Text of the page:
Visualization of Interests at Web 2.0 Summit

To help make the most of this week’s Web 2.0 Summit, I wanted to understand the overall audience gestalt – what are the broad themes, interests, and ideas that are important to the people going to the conference? A tag cloud can be a great (but admittedly imperfect!) way to understand these large patterns quickly, so I used a spider to collect a list of keyword meta tags from the various organizations represented at the conference. Here’s what I got when I fed them into Wordle:


As in most tag clouds, the largest categories (“Online,” “Business”, “News,” and “Management”) are not nearly as interesting as the smaller ones. For example:

  • Words like “storage,” “data,” and “hosting” reinforce the importance of operational competence. (And why we run the Velocity Conference).
  • “Search,” “advertising,” and “marketing” illustrate some of the business models in play, and “banking,” “equity,” and “venture” represent some of the investors.
  • “Content” makes a strong showing, with “Video” beating out “book” by a wide margin. This idea of the changing nature of content is also explored in next February’s Tools of Change conference.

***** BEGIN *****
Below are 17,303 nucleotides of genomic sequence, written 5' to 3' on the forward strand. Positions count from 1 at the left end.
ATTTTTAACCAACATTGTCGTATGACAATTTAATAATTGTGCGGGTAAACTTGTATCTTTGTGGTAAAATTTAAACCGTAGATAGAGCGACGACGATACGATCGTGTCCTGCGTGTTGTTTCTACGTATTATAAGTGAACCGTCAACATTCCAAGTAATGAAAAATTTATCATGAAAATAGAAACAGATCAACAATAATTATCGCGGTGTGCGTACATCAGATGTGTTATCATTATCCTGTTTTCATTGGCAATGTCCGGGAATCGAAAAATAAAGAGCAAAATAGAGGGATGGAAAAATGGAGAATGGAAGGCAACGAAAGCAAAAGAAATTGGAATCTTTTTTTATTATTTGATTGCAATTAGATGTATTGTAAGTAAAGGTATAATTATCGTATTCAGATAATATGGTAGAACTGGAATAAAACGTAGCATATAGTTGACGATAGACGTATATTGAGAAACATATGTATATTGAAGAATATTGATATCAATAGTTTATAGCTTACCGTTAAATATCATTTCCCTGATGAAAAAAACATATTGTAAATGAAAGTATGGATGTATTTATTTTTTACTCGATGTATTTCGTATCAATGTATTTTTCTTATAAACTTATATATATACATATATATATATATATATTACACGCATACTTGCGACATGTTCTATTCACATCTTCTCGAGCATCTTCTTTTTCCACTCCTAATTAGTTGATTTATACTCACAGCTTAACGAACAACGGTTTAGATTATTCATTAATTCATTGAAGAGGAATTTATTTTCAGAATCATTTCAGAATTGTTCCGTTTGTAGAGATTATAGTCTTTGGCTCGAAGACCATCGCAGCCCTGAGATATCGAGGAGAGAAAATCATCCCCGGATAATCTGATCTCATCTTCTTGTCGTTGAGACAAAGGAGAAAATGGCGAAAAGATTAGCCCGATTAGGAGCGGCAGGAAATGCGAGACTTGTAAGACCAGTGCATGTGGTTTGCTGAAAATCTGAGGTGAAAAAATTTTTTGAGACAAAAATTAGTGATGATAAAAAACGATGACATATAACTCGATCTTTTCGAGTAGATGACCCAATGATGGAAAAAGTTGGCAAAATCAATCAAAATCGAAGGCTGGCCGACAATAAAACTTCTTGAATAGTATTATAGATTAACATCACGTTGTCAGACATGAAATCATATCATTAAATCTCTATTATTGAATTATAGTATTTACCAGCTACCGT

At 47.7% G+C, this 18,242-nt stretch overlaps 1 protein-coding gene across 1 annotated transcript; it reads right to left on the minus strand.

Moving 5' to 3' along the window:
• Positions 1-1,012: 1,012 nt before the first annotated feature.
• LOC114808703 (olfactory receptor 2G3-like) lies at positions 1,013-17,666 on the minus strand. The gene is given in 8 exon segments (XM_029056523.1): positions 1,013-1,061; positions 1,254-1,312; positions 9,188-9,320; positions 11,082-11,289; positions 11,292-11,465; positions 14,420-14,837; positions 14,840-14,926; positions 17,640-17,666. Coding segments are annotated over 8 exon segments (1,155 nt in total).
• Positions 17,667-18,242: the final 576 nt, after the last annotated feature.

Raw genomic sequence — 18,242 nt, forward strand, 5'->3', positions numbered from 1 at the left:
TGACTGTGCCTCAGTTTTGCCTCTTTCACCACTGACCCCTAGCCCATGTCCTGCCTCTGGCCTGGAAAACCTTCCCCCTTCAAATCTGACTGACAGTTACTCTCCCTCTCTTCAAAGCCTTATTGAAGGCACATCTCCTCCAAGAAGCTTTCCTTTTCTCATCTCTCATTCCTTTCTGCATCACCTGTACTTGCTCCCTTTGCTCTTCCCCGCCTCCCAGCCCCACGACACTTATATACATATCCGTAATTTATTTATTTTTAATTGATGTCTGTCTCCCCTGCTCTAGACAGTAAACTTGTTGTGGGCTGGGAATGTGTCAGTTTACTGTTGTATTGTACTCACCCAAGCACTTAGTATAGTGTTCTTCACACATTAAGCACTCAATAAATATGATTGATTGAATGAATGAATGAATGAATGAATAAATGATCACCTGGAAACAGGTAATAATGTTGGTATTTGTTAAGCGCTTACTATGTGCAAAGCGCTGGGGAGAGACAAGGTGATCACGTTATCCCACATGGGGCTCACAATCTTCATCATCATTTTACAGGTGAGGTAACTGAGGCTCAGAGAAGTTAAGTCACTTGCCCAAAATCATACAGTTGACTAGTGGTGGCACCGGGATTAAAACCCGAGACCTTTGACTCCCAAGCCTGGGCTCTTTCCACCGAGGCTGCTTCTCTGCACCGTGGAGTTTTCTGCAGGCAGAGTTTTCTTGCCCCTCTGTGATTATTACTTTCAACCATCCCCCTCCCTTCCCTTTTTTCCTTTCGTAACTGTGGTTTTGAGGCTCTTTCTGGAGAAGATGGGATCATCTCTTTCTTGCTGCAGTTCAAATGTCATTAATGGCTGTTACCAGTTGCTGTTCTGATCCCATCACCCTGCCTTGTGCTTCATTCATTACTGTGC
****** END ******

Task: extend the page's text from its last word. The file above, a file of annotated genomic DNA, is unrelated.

• Rich internet application themes emerges from words like “design,” “interactive,” and “usability.”
  • At least a few Radar trends, including “biology” emerged. (Of course, so did “baby,” so there’s obviously only so far this type of tool can go!)
  • The diversity of people and companies also emerged, with tags like “insurance,” “movies,” “art,” “travel,” “investing,” “music,” and “science” woven throughout the larger ideas.

So, in all, it looks like many of the themes outlined in the orginal What is Web 2.0 article are still alive and well, but are now reflecting the content types, business models, and interests of a maturing online media universe. Should be a fascinating few days!

  • mhphish

    As a teacher I’m concerned that education isn’t on there! We are doing some great things in the classroom with web 2.0 apps!

  • nmw

    LOL — looks a lot like the portfolio I manage!

    ;D nmw

  • Falafulu Fisi

    Wordle looks useless to me. There is no word semantic at all or concept extraction, just pure key-word, which is useless.

  • Andrew Odewahn

    @Falafulu — true, Wordle doesn’t do any additional pre-processing, but it does do a good job of visualizing what it’s given. If you know of any webservices that do the semantic analysis I’d love to hear about them.

  • Web 2.0 is emerging to become just as big as the blogging platform when first introduced to the Internet.
    Bringing Web2.0 apps into the classroom is a great idea. This would open up the minds of students and attempt to make a good platform even better.